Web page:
Quick Read

Young, ironic liberal-arts types typically recoil in horror from the earnest advice dispensed in uncool career guides. But these eager beavers, generally clueless as to the ins and outs of climbing the corporate leader, badly need the pointers. Megan Hustad, who toiled in the pretentious rice fields of publishing, surveys a century's worth of career advice from sages ranging from the two Carnegies (Andrew and Dale) to Helen Gurley Brown and Stephen ("Seven Habits of Highly Effective People") Covey. The wisdom she distills, interspersed with telling anecdotes from the contemporary workplace—like why it's bad form to pipe up boldly at meetings on the third day of work—is clever and, as the title promises, useful. The book is an excellent gift for the comp-lit graduate seeking to make it big in Silicon Valley, Wall Street, Hollywood or Capitol Hill.
—Daniel Gross

According to corporate escapee turned career coach Skillings, 80 percent of the working population fantasizes about leaving their jobs for something better. If that sounds familiar, you'll appreciate her self-diagnostic tools to assess your job's "get-out-now factor" and help you decide if you have what it takes to go it alone. Writing breezily, she addresses both the big picture (how to identify opportunities for self-employment) and the details (how to live on less, where to get health insurance) to plan a successful escape from cubicle purgatory.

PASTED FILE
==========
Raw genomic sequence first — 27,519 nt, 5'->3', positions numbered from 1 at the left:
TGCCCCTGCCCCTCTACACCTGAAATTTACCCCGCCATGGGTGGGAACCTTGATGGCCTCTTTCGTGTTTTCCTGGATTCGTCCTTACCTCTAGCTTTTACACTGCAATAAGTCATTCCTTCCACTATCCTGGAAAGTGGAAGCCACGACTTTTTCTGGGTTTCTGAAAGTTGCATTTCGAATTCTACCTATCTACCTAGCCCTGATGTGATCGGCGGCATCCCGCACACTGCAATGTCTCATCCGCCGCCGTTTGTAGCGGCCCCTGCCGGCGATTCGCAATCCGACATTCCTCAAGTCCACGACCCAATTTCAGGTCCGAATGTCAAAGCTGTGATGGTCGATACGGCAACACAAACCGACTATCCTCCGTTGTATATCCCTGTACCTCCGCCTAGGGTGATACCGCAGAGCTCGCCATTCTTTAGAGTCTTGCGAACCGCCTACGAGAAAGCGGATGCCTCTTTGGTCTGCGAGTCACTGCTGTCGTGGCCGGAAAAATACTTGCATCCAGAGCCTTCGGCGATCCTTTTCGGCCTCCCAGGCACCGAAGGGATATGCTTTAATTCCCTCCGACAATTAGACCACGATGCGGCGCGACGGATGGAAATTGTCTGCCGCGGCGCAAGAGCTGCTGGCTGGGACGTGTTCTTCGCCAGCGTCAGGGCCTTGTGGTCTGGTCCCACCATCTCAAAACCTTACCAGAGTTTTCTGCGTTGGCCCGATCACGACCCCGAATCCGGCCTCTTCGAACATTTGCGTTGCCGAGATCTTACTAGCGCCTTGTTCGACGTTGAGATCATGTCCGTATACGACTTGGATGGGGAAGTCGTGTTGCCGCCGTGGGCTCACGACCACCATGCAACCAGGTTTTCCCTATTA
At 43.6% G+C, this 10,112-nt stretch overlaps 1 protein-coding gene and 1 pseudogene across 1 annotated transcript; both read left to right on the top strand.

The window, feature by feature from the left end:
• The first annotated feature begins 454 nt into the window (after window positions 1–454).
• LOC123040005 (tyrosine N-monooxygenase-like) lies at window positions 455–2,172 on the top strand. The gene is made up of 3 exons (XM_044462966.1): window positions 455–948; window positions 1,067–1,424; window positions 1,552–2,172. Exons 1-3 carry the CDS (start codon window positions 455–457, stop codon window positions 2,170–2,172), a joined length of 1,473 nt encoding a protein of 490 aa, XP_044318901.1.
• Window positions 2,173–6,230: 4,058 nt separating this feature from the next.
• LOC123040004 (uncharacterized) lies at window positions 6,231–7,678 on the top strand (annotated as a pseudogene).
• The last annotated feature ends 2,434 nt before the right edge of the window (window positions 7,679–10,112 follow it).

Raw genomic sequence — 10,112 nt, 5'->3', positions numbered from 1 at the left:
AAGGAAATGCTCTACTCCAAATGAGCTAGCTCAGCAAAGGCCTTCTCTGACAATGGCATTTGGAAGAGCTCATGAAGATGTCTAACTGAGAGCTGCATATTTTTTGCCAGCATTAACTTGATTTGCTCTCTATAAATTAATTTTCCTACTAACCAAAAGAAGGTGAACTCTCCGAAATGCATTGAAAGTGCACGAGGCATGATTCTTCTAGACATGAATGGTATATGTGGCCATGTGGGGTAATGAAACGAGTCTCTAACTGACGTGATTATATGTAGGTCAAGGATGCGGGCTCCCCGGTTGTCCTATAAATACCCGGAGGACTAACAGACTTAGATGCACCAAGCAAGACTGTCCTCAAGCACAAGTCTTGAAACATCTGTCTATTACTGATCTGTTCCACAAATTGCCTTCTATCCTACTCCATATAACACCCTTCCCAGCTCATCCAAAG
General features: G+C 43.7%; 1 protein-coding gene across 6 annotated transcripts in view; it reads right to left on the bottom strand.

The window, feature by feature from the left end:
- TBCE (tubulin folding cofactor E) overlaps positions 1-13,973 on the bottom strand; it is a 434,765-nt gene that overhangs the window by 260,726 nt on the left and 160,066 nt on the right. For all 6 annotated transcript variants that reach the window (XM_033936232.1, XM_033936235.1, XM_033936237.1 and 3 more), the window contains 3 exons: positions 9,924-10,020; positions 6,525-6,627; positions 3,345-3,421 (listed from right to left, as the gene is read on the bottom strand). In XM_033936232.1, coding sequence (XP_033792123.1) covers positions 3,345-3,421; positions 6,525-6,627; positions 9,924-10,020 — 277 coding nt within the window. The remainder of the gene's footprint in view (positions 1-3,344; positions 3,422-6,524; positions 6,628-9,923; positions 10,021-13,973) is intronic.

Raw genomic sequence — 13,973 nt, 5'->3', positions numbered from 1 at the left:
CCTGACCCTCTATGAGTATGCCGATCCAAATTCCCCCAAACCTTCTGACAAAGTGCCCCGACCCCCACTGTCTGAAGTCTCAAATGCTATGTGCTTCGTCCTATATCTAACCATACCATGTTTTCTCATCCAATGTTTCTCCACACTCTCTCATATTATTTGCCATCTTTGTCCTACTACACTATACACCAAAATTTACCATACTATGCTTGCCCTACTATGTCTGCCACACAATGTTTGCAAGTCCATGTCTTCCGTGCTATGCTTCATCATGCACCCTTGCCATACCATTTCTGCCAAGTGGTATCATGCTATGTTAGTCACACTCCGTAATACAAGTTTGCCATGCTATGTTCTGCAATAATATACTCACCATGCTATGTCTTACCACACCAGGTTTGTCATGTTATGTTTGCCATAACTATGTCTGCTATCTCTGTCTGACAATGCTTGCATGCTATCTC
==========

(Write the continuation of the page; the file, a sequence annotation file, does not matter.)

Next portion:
—John Sparks

Douglas Andrew employs his sons Emron and Aaron in his Utah-based financial-planning business and also in this book as object lessons in how young people can spin a small salary into a nascent nest egg. Some of the advice is commonplace (cut spending, boost savings, minimize paycheck withholding), but some (load up on cheap tax-advantaged debt and assume house prices will keep rising) seems to fly in the face of the lessons of recent history.
—John Sparks

Quick Read | Business